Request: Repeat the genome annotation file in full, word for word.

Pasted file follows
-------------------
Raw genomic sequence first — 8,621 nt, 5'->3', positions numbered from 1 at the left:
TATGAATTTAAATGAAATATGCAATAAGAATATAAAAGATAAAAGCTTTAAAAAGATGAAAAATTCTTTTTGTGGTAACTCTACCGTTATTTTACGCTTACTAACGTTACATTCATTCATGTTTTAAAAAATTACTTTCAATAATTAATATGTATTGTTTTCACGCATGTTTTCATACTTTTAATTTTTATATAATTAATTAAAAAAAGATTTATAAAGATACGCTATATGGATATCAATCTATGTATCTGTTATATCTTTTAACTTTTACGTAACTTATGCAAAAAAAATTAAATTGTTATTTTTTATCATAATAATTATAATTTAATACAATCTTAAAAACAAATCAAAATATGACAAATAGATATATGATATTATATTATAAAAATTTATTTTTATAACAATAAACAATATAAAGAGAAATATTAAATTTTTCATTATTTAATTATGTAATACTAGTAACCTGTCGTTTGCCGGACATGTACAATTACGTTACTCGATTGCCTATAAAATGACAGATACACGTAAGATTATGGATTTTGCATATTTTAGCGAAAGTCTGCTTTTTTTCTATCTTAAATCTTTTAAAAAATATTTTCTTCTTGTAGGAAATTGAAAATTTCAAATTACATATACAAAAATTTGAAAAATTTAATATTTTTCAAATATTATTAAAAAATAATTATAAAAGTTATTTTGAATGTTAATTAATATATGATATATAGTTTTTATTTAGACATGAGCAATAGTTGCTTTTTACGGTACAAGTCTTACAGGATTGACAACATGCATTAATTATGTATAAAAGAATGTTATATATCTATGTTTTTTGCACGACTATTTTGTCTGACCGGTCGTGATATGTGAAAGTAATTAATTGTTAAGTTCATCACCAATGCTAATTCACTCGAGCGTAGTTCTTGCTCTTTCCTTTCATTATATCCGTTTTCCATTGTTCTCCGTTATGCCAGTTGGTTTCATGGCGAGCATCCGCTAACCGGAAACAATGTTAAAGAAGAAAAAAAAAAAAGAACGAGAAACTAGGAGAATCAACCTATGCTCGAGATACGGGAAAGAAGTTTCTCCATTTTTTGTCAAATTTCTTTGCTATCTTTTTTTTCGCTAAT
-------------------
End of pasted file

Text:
Raw genomic sequence first — 8,621 nt, 5'->3', positions numbered from 1 at the left:
TATGAATTTAAATGAAATATGCAATAAGAATATAAAAGATAAAAGCTTTAAAAAGATGAAAAATTCTTTTTGTGGTAACTCTACCGTTATTTTACGCTTACTAACGTTACATTCATTCATGTTTTAAAAAATTACTTTCAATAATTAATATGTATTGTTTTCACGCATGTTTTCATACTTTTAATTTTTATATAATTAATTAAAAAAAGATTTATAAAGATACGCTATATGGATATCAATCTATGTATCTGTTATATCTTTTAACTTTTACGTAACTTATGCAAAAAAAATTAAATTGTTATTTTTTATCATAATAATTATAATTTAATACAATCTTAAAAACAAATCAAAATATGACAAATAGATATATGATATTATATTATAAAAATTTATTTTTATAACAATAAACAATATAAAGAGAAATATTAAATTTTTCATTATTTAATTATGTAATACTAGTAACCTGTCGTTTGCCGGACATGTACAATTACGTTACTCGATTGCCTATAAAATGACAGATACACGTAAGATTATGGATTTTGCATATTTTAGCGAAAGTCTGCTTTTTTTCTATCTTAAATCTTTTAAAAAATATTTTCTTCTTGTAGGAAATTGAAAATTTCAAATTACATATACAAAAATTTGAAAAATTTAATATTTTTCAAATATTATTAAAAAATAATTATAAAAGTTATTTTGAATGTTAATTAATATATGATATATAGTTTTTATTTAGACATGAGCAATAGTTGCTTTTTACGGTACAAGTCTTACAGGATTGACAACATGCATTAATTATGTATAAAAGAATGTTATATATCTATGTTTTTTGCACGACTATTTTGTCTGACCGGTCGTGATATGTGAAAGTAATTAATTGTTAAGTTCATCACCAATGCTAATTCACTCGAGCGTAGTTCTTGCTCTTTCCTTTCATTATATCCGTTTTCCATTGTTCTCCGTTATGCCAGTTGGTTTCATGGCGAGCATCCGCTAACCGGAAACAATGTTAAAGAAGAAAAAAAAAAAAGAACGAGAAACTAGGAGAATCAACCTATGCTCGAGATACGGGAAAGAAGTTTCTCCATTTTTTGTCAAATTTCTTTGCTATCTTTTTTTTCGCTAAT